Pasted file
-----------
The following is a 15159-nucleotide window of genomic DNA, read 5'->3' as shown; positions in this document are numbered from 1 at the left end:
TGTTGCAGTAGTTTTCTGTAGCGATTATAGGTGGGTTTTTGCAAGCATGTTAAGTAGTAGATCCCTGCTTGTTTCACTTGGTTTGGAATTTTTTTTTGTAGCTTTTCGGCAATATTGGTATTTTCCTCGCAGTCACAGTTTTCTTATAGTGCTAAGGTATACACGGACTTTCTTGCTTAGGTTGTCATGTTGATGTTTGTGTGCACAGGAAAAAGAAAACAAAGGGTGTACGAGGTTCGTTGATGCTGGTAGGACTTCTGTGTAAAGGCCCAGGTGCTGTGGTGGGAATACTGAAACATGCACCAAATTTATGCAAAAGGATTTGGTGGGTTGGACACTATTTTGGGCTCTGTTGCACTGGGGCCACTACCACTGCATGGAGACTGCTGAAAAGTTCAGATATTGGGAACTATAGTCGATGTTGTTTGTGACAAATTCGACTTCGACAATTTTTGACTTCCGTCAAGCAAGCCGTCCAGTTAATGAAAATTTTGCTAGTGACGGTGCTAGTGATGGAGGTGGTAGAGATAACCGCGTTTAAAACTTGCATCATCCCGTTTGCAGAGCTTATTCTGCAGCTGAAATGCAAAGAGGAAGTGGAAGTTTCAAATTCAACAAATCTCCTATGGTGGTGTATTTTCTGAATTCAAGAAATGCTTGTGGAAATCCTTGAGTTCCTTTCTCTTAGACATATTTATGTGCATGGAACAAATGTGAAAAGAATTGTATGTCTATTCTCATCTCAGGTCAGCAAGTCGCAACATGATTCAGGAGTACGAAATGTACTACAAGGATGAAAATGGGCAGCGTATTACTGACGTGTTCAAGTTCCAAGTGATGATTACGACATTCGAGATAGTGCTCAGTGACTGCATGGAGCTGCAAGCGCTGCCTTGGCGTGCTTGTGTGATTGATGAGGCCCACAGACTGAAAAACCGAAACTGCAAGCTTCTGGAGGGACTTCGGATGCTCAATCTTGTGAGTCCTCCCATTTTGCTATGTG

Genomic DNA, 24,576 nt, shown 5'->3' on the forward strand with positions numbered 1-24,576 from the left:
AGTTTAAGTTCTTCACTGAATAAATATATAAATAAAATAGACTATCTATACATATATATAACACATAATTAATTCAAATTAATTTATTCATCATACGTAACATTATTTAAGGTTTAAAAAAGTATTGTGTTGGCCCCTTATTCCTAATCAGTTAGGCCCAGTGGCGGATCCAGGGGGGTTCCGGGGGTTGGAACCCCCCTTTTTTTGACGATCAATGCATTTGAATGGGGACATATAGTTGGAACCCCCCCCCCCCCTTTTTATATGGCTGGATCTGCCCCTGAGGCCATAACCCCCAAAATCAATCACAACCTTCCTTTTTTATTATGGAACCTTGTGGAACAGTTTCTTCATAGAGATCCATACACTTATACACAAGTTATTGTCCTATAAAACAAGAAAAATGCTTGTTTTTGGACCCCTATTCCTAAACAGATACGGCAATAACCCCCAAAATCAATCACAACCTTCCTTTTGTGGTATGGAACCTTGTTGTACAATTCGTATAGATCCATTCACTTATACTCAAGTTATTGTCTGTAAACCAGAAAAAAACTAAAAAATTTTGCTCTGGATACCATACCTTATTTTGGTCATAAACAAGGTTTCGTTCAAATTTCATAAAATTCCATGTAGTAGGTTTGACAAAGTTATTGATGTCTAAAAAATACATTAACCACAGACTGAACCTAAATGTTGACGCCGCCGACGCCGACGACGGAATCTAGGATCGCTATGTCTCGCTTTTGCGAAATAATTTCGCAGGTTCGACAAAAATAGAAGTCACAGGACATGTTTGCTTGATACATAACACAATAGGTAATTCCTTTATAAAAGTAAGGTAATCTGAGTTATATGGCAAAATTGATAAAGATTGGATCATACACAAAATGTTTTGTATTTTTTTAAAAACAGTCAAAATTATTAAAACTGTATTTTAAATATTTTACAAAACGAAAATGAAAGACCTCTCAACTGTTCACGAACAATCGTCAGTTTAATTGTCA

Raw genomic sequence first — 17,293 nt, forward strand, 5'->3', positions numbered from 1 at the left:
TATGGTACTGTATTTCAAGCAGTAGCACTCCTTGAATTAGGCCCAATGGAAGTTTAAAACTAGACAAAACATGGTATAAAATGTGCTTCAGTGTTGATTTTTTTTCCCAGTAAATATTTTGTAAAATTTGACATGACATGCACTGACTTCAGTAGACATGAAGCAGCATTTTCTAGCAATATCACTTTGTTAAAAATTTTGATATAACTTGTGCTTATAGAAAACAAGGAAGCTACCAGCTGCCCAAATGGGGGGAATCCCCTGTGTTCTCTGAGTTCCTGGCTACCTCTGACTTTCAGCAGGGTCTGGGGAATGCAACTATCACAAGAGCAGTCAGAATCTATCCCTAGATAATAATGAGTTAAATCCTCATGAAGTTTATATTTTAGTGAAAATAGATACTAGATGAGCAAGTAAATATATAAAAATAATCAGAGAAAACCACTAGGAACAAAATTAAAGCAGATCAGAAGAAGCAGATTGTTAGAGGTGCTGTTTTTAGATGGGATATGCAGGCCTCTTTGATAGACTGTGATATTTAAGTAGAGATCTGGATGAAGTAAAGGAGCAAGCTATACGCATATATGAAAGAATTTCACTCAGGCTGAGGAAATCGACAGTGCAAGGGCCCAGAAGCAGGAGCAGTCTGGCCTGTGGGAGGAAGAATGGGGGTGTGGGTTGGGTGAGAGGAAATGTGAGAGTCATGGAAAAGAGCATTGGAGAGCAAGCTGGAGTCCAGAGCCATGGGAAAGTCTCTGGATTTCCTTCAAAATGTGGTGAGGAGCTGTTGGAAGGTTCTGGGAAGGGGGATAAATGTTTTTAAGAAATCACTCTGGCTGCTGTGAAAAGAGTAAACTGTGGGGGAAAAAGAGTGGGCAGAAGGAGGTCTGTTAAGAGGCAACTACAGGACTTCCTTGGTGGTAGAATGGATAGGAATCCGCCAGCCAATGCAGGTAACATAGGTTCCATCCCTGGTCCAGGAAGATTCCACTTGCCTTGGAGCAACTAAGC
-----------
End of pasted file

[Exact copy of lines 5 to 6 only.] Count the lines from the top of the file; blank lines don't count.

Raw genomic sequence first — 17,293 nt, forward strand, 5'->3', positions numbered from 1 at the left:
TATGGTACTGTATTTCAAGCAGTAGCACTCCTTGAATTAGGCCCAATGGAAGTTTAAAACTAGACAAAACATGGTATAAAATGTGCTTCAGTGTTGATTTTTTTTCCCAGTAAATATTTTGTAAAATTTGACATGACATGCACTGACTTCAGTAGACATGAAGCAGCATTTTCTAGCAATATCACTTTGTTAAAAATTTTGATATAACTTGTGCTTATAGAAAACAAGGAAGCTACCAGCTGCCCAAATGGGGGGAATCCCCTGTGTTCTCTGAGTTCCTGGCTACCTCTGACTTTCAGCAGGGTCTGGGGAATGCAACTATCACAAGAGCAGTCAGAATCTATCCCTAGATAATAATGAGTTAAATCCTCATGAAGTTTATATTTTAGTGAAAATAGATACTAGATGAGCAAGTAAATATATAAAAATAATCAGAGAAAACCACTAGGAACAAAATTAAAGCAGATCAGAAGAAGCAGATTGTTAGAGGTGCTGTTTTTAGATGGGATATGCAGGCCTCTTTGATAGACTGTGATATTTAAGTAGAGATCTGGATGAAGTAAAGGAGCAAGCTATACGCATATATGAAAGAATTTCACTCAGGCTGAGGAAATCGACAGTGCAAGGGCCCAGAAGCAGGAGCAGTCTGGCCTGTGGGAGGAAGAATGGGGGTGTGGGTTGGGTGAGAGGAAATGTGAGAGTCATGGAAAAGAGCATTGGAGAGCAAGCTGGAGTCCAGAGCCATGGGAAAGTCTCTGGATTTCCTTCAAAATGTGGTGAGGAGCTGTTGGAAGGTTCTGGGAAGGGGGATAAATGTTTTTAAGAAATCACTCTGGCTGCTGTGAAAAGAGTAAACTGTGGGGGAAAAAGAGTGGGCAGAAGGAGGTCTGTTAAGAGGCAACTACAGGACTTCCTTGGTGGTAGAATGGATAGGAATCCGCCAGCCAATGCAGGTAACATAGGTTCCATCCCTGGTCCAGGAAGATTCCACTTGCCTTGGAGCAACTAAGC